647 S.W.3d 688

district court to hear the case. See TEX. GOV'T CODE § 22A.001(a)(2) (authorizing the attorney general to file such a petition in a suit against a state defendant involving the apportionment of certain electoral districts). That petition was granted, and the case was transferred to the three-judge court.

Shortly thereafter, on November 22, 2021, a second lawsuit regarding the reapportionment laws was filed—this time against the State of Texas—by two state senators (Roland Gutierrez and Sarah Eckhardt), a candidate for House District 37 (Ruben Cortez Jr.), and the Tejano Democrats (collectively, the "Gutierrez Plaintiffs"). The Gutierrez Plaintiffs similarly alleged that H.B. 1 violates Article III, Section 26, and they further alleged that both H.B. 1 and S.B. 4 violate Article III, Section 28 because they were enacted before, rather than "at," the "first regular session after the publication of [the] United States decennial census." The Gutierrez Plaintiffs requested a declaration that H.B. 1 and S.B. 4 are unconstitutional and sought to enjoin their implementation. The three-judge district court transferred the second-filed suit to itself and consolidated the causes. Id. § 22A.003(b).

The two sets of defendants filed pleas to the jurisdiction. The Governor and Secretary argued that MALC lacked standing because it had not established that the new House map injured MALC or any of its members. They further argued that MALC failed to plead a viable claim on the merits and thus failed to establish a waiver of sovereign immunity. The State similarly argued that the Gutierrez Plaintiffs lacked standing and that their claims were barred by sovereign immunity.1

The trial court held a combined evidentiary hearing on the pleas to the jurisdiction and the plaintiffs' motions for temporary injunctive relief. As to MALC's claims, the trial court denied the Governor and Secretary's plea and denied MALC's motion. As to the Gutierrez Plaintiffs' claims, the trial court granted the State's plea with respect to the claims for injunctive relief, dismissing those claims, and denied the plea with respect to the claims for declaratory relief. Thus, what remains pending after the trial court's order are both sets of plaintiffs' claims for declaratory relief and MALC's request for a permanent injunction.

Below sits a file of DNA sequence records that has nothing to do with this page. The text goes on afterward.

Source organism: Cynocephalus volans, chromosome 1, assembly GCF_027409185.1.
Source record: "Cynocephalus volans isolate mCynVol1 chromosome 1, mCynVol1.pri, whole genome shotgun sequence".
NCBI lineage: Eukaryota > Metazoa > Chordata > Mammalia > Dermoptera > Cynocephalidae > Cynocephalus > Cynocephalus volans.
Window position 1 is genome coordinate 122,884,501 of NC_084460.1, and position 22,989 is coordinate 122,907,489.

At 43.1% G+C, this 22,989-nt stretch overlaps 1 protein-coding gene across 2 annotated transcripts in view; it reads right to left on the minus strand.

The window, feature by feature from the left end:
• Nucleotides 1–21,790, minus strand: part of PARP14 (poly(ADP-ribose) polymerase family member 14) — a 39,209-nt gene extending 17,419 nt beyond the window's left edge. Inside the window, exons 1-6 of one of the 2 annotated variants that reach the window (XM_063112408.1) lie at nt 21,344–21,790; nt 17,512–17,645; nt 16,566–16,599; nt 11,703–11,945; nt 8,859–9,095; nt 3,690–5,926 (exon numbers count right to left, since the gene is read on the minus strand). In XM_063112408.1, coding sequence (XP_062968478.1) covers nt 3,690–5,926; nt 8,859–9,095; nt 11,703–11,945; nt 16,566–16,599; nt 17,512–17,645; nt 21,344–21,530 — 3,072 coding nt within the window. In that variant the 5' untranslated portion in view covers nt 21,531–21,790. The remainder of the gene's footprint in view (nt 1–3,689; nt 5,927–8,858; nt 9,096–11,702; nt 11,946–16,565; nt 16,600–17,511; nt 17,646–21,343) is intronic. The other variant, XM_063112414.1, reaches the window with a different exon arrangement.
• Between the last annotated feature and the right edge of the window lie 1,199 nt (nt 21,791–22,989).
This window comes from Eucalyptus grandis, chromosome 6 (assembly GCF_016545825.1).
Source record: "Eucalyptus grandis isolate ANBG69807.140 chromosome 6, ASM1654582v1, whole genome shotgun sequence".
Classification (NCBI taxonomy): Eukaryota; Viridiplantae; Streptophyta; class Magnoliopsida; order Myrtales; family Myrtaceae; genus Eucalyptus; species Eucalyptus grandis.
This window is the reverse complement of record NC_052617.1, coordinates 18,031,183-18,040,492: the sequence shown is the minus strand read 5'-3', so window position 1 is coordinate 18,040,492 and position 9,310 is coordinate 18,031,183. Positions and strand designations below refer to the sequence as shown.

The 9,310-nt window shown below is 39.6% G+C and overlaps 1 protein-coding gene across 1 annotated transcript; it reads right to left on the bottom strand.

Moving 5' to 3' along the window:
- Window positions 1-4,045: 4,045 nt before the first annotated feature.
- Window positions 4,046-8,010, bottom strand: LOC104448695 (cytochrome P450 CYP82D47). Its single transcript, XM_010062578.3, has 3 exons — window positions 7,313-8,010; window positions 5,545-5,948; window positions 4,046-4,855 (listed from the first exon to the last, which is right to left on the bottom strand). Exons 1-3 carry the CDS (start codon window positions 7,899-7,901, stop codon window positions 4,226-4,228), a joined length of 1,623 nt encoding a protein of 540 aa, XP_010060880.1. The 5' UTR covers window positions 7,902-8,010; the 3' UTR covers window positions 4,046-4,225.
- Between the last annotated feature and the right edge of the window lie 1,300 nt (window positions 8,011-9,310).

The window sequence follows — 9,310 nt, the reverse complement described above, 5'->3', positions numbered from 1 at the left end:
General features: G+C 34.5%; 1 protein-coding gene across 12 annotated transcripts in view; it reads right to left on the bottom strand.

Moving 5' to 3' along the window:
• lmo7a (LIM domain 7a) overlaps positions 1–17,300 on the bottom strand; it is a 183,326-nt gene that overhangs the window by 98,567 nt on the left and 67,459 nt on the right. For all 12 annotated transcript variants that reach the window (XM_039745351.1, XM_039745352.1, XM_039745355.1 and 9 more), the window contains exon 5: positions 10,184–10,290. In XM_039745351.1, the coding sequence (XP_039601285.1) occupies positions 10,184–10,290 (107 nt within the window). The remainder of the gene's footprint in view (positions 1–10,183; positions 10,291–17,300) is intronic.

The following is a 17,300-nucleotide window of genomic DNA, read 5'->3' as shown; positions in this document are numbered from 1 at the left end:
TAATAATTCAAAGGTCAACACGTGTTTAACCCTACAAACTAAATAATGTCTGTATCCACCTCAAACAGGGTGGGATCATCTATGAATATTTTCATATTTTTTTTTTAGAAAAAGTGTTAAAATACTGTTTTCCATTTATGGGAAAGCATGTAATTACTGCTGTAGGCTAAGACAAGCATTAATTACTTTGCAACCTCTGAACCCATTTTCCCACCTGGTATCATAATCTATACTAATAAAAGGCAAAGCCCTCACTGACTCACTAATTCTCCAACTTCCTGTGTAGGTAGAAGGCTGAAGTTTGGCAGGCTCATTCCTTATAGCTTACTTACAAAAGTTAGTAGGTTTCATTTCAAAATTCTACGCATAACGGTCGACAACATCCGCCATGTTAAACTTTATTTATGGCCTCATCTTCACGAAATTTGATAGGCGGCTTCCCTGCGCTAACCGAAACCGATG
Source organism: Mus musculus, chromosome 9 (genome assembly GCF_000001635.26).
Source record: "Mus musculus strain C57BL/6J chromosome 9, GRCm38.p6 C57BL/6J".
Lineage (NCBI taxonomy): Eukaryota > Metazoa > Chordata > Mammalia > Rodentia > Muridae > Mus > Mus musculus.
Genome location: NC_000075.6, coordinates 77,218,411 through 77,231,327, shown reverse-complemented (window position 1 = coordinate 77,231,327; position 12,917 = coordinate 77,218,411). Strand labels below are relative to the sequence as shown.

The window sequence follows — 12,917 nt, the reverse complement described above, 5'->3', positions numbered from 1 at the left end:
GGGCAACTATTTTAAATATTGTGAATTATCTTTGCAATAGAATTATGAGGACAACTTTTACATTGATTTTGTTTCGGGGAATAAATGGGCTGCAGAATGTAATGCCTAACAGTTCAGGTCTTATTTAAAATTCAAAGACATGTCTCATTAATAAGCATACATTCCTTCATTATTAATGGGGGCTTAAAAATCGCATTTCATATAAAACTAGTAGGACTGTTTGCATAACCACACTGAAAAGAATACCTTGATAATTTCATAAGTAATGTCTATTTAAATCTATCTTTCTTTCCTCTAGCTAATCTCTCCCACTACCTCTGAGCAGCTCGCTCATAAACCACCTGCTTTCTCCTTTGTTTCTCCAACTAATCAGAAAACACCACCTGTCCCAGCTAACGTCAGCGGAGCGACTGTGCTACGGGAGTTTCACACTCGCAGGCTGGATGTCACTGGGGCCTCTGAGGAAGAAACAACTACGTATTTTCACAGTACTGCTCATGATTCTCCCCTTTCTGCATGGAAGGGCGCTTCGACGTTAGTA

On December 7, 2021, the defendants filed a direct appeal to this Court of the trial court's order on the pleas to the jurisdiction. See TEX. CIV. PRAC. & REM. CODE § 51.014(a)(8) (authorizing an interlocutory appeal from an order that grants or denies a plea to the jurisdiction by a governmental unit); TEX. GOV'T CODE § 22A.006(a) ("An appeal from an appealable interlocutory order or final judgment of a special three judge district court is to the supreme court.").2 In their response to the defendants' statement of jurisdiction in this Court, the plaintiffs stated that they were not "ask[ing] this Court to disturb the current election cycle at this point in the litigation and in light of the Court's opinion in In re Khanoyan ," in which this Court explained the judicial limitations on issuing relief that would disrupt an ongoing election process. See 637 S.W.3d 762, 764–66 (Tex. 2022). The plaintiffs further requested expedited consideration of the

647 S.W.3d 689

case to "allow the parties time to litigate the constitutionality of the 2021 maps in time for the 2023 regular legislative session." We granted the appeal.

The defendants argue that the district court erred in denying their pleas to the jurisdiction and present three overarching grounds for reversal: (1) the plaintiffs seek an improper advisory opinion...

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1 practice notes
  • Texas Department of State Health Services v. Crown Distributing LLC, 21-1045
    • United States
    • Supreme Court of Texas
    • June 24, 2022
    ...as a starting point, the question of how the phrases had evolved by 1876. And if the Fourteenth Amendment ends up as the end-all-be-all 647 S.W.3d 681 of the due-course clause, then there is substantial scholarship there, too.27 Of course, it is not scholarship per se that matters—what matt......
4 cases
  • Texas Department of State Health Services v. Crown Distributing LLC, 21-1045
    • United States
    • Supreme Court of Texas
    • June 24, 2022
    ...as a starting point, the question of how the phrases had evolved by 1876. And if the Fourteenth Amendment ends up as the end-all-be-all 647 S.W.3d 681 of the due-course clause, then there is substantial scholarship there, too.27 Of course, it is not scholarship per se that matters—what matt......
  • Oncor Elec. Delivery Co. NTU v. Mills Cent. Appraisal Dist., 03-21-00027-CV
    • United States
    • Court of Appeals of Texas
    • December 6, 2022
    ...the Appraisal District's plea "based solely on the pleadings." Abbott v. Mexican Am. Legis. Caucus, Tex. House of Representatives, 647 S.W.3d 681, 689 (Tex. 2022); see also Woodway Drive LLC v. Harris Cnty. Appraisal Dist., 311 S.W.3d 649, 652 (Tex. App.-Houston [14th Dist.] 2010, no pet.) ......
  • State v. Aktiengesellschaft, 21-0130
    • United States
    • Supreme Court of Texas
    • November 18, 2022
    ...Caucus, this Court considered the distinction between the State and the Governor for purposes of identifying the proper defendant. 647 S.W.3d 681, 698 (Tex. 2022) ("[C]laims . . . may be brought against the relevant governmental entity." (emphasis added)). We determined that the State was n......
  • Loya v. Hickory Trail Hosp., 05-20-00378-CV
    • United States
    • Court of Appeals of Texas
    • November 30, 2022
    ...an advisory opinion, which we have no jurisdiction to render. Abbott v. Mexican Am. Legislative Caucus, Tex. House of Representatives, 647 S.W.3d 681, 689 (Tex. 2022); see also AEP Tex. N. Co. v. SPA Pipe, Inc., No. 03-06-00122-CV, 2008 WL 5210919, at *5, n.8 (Tex. App.- Austin Dec. 12, 200......